As we drove around the rolling hills of Gettysburg National Military Park we had the sense we were driving through hallowed grounds. There was a melancholy beauty to the place. It was fitting that we visited a few days before Memorial Day, a day when we honor the men and women who lost their lives fighting in wars for our country.
We Should Go To Gettysburg One Day
A trip to Gettysburg was on the list of things my husband and I wanted to do one day. This is the year we finally made it happen. Years ago, I taught United States History to 8th graders in Bartow, Florida. The Civil War was a big part of the curriculum. I was excited to see this important historic location.
We started the day by touring the museum and viewing the Cyclorama of Pickett’s Charge, the climax of the Battle of Gettysburg. The museum was informative and the Cyclorama impressive. Both prepared us for our tour of the battlefield.
The Battlefield Comes to Life
We opted for a tour led by a Licensed Battlefield Guide who drove our car while explaining the 3-day battle. Our guide, Mike, was extremely knowledgeable and we learned a lot. He brought the event to life.
As we drove along, I imagined men in uniform running through the fields and forests; going toward the enemy or retreating. I imagined how it must have sounded; the explosion of cannon, gunfire from all directions, bugles blaring, men crying out either with a call to battle or in agony of injury, horses whinnying. The smell of gunpowder, sweat and blood probably filled the air. It must have been a terrible experience.
One of the last things we saw was the site of Pickett’s Charge. We stood at the Union Army’s position on Cemetery Ridge and looked across the field to Seminary Ridge, about three-quarters of a mile away. Mike described how the Confederate Army marched in a long line toward the Union’s position. They were hit by canon and gunshot as they got closer to the Union line. Lee lost half of his men in that charge.
On the textbook level, it was a number of men in the Union Army fighting against a number of men in the Confederate Army; sterile statistics. But, each man who died at the Battle of Gettysburg was someone’s son, someone’s brother, someone’s husband or sweetheart. When you add humanity to the mix, the results are devastating, as is true in any war.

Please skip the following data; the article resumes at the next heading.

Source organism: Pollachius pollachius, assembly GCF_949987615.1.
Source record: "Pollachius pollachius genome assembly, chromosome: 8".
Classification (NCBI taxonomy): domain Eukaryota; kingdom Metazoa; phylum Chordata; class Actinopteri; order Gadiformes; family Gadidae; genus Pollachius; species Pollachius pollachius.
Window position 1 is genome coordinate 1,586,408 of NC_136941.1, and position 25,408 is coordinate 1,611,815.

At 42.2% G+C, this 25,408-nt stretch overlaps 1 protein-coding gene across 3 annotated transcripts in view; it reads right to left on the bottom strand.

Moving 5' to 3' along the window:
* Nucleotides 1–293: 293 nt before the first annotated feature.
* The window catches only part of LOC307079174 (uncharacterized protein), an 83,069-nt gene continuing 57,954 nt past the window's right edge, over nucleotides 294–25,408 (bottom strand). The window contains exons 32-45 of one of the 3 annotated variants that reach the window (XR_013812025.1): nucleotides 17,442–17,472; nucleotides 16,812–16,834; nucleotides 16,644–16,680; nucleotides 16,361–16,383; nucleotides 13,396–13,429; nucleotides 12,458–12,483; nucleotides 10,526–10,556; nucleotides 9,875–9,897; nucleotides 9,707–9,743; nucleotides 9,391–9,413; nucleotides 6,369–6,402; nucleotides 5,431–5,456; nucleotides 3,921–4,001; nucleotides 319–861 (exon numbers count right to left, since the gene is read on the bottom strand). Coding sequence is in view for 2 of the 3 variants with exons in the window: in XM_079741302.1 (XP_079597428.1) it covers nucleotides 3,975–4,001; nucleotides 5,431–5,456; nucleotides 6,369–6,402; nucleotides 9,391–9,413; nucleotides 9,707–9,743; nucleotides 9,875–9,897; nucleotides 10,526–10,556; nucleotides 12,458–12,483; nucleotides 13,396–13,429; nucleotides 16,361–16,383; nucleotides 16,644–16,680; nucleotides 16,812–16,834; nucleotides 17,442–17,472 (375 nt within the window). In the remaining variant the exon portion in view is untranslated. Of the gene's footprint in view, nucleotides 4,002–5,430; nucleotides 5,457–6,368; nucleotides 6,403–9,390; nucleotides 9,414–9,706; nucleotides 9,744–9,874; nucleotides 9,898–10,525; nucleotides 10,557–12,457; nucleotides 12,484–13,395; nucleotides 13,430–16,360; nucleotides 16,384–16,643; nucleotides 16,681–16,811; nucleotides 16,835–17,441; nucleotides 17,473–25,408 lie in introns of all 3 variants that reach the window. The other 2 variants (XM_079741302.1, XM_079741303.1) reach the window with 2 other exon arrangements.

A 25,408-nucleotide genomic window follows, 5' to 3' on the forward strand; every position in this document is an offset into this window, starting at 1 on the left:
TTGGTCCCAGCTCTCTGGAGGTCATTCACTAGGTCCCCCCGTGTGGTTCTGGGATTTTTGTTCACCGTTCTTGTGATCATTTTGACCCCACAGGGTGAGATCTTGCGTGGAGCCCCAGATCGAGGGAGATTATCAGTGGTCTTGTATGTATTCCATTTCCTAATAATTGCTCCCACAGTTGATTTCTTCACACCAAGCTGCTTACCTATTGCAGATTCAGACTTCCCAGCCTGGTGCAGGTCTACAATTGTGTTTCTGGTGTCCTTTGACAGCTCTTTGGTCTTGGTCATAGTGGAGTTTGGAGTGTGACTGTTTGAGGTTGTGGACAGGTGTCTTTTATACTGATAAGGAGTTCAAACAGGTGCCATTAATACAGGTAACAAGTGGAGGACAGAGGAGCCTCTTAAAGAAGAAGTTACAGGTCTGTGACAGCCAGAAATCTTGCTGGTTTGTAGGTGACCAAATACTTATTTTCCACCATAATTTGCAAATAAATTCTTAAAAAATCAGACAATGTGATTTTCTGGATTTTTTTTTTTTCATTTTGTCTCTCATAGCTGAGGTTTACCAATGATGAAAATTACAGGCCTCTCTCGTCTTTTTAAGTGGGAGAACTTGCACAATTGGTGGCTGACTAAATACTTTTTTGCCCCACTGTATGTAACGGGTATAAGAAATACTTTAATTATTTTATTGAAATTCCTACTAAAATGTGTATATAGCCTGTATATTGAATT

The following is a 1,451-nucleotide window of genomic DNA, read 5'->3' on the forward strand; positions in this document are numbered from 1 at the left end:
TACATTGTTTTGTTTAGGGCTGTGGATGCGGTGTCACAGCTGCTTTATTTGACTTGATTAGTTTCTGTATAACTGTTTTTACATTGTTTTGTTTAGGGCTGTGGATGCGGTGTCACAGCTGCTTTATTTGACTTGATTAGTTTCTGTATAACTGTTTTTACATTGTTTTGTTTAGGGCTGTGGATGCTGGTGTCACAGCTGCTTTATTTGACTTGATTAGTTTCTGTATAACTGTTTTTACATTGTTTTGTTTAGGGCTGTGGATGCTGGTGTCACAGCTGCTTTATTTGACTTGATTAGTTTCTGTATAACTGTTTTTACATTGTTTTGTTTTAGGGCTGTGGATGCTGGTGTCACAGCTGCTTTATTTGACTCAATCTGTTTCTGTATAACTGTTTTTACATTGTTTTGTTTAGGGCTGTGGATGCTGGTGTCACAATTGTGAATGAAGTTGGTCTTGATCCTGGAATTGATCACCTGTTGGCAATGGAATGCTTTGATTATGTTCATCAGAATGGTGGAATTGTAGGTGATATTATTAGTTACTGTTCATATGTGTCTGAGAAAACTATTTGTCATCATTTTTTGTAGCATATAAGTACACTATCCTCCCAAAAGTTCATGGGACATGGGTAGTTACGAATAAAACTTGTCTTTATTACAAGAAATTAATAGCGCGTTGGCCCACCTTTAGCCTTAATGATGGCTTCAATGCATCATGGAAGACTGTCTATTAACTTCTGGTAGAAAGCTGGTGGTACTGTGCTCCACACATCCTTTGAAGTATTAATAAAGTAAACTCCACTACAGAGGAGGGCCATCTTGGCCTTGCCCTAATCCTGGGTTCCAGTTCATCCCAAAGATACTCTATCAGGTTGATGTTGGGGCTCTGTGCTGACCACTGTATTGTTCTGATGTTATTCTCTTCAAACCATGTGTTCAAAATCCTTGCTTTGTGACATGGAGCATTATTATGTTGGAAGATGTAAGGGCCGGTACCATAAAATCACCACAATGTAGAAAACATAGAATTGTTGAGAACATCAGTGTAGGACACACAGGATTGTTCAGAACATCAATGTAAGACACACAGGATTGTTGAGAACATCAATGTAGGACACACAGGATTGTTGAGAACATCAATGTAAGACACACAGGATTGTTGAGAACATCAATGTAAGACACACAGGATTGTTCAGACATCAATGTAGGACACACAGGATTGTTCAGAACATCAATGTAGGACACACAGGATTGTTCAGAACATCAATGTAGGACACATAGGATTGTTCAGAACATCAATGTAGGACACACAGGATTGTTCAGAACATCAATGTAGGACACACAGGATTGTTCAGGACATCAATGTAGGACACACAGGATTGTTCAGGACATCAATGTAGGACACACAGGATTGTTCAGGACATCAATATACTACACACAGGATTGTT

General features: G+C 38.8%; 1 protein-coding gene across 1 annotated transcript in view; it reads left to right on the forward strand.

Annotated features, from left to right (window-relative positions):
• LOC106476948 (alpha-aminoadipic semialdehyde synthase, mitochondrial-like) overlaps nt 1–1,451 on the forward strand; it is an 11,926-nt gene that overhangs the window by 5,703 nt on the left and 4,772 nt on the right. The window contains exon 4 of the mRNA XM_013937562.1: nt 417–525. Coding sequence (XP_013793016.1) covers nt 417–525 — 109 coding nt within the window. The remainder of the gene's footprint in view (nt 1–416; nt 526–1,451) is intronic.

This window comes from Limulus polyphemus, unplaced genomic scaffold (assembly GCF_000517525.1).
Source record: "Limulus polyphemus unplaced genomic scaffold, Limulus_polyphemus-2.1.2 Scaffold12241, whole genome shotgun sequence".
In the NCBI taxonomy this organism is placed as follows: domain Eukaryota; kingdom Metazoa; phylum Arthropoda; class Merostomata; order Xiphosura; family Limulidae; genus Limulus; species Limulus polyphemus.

Later on, after dinner, we drove around the battlefield as the sun set. Shadows played tricks on my eyes. Was that a soldier in the woods? We both felt a sense of sadness and deep loss in the landscape.
Reflection And Questions
How could this happen? How could things get to a point where brother fought against brother, friend fought against friend? What could cause a nation to come to the brink of self-destruction?
Those thoughts were on my mind when I turned on the news. The first image was from a story about a clash between Pro-Life and Pro-Choice crowds. The camera zoomed in on a woman holding a sign in opposition of abortion while another woman, with white hair, simply yelled expletives in her face. No discussing the points, no reasoning, just yelling.
It made me wonder. Did all those thousands of soldiers who died in the Battle of Gettysburg fight and die in vain? Sure, the Union was spared, slavery ended, but are we really a united nation? Everyone is so angry with everyone. Pick a side; conservative vs. liberal, Republican vs. Democrat, Black vs. White, Feminist vs. traditional, faith based vs. secular, gay vs. straight, urban vs. rural. How in the world can we be a united country if no one can get along?
In his speech before the Republican State Convention in 1858, Abraham Lincoln said that a house divided against itself would not be able to stand. He was referring to the nation being half-slave and half-free. He borrowed those words from Jesus Christ. Those words are as true today as they were when Jesus said them and almost two thousand years later when Lincoln borrowed them. Don’t you think it’s something we should consider?